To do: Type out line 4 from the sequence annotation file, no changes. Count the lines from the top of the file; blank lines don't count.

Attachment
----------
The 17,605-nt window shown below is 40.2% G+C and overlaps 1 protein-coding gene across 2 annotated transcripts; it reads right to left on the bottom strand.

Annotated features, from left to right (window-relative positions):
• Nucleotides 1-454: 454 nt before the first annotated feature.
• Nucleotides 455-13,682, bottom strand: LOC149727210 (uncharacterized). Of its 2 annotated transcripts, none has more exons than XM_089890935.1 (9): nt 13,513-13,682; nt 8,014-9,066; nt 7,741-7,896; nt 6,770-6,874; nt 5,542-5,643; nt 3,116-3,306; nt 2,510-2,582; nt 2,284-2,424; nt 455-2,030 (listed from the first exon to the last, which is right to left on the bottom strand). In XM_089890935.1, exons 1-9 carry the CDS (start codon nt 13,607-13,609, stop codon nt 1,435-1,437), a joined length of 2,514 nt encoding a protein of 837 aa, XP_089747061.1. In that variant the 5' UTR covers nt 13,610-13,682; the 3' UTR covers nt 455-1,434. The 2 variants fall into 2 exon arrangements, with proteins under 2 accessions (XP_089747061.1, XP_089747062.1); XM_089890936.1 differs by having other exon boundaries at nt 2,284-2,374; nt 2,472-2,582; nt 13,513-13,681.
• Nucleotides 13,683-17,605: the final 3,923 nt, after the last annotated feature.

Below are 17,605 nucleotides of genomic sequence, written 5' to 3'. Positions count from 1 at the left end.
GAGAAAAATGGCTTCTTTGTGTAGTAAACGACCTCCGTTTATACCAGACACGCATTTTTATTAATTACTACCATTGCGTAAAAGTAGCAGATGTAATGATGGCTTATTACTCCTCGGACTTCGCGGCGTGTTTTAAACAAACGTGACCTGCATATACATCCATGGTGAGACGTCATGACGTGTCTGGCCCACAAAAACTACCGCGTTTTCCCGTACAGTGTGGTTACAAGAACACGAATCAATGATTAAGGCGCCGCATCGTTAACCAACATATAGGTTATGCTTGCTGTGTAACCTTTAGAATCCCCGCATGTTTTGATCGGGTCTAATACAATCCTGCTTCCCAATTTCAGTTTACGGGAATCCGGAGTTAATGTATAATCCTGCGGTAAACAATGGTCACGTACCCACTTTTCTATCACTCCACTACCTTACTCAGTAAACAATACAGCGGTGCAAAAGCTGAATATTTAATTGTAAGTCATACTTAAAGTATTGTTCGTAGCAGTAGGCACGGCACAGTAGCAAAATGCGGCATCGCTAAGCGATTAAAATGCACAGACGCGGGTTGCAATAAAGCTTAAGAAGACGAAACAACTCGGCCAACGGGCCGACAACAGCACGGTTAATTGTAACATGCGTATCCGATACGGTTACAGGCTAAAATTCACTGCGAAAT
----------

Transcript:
• Nucleotides 455-13,682, bottom strand: LOC149727210 (uncharacterized). Of its 2 annotated transcripts, none has more exons than XM_089890935.1 (9): nt 13,513-13,682; nt 8,014-9,066; nt 7,741-7,896; nt 6,770-6,874; nt 5,542-5,643; nt 3,116-3,306; nt 2,510-2,582; nt 2,284-2,424; nt 455-2,030 (listed from the first exon to the last, which is right to left on the bottom strand). In XM_089890935.1, exons 1-9 carry the CDS (start codon nt 13,607-13,609, stop codon nt 1,435-1,437), a joined length of 2,514 nt encoding a protein of 837 aa, XP_089747061.1. In that variant the 5' UTR covers nt 13,610-13,682; the 3' UTR covers nt 455-1,434. The 2 variants fall into 2 exon arrangements, with proteins under 2 accessions (XP_089747061.1, XP_089747062.1); XM_089890936.1 differs by having other exon boundaries at nt 2,284-2,374; nt 2,472-2,582; nt 13,513-13,681.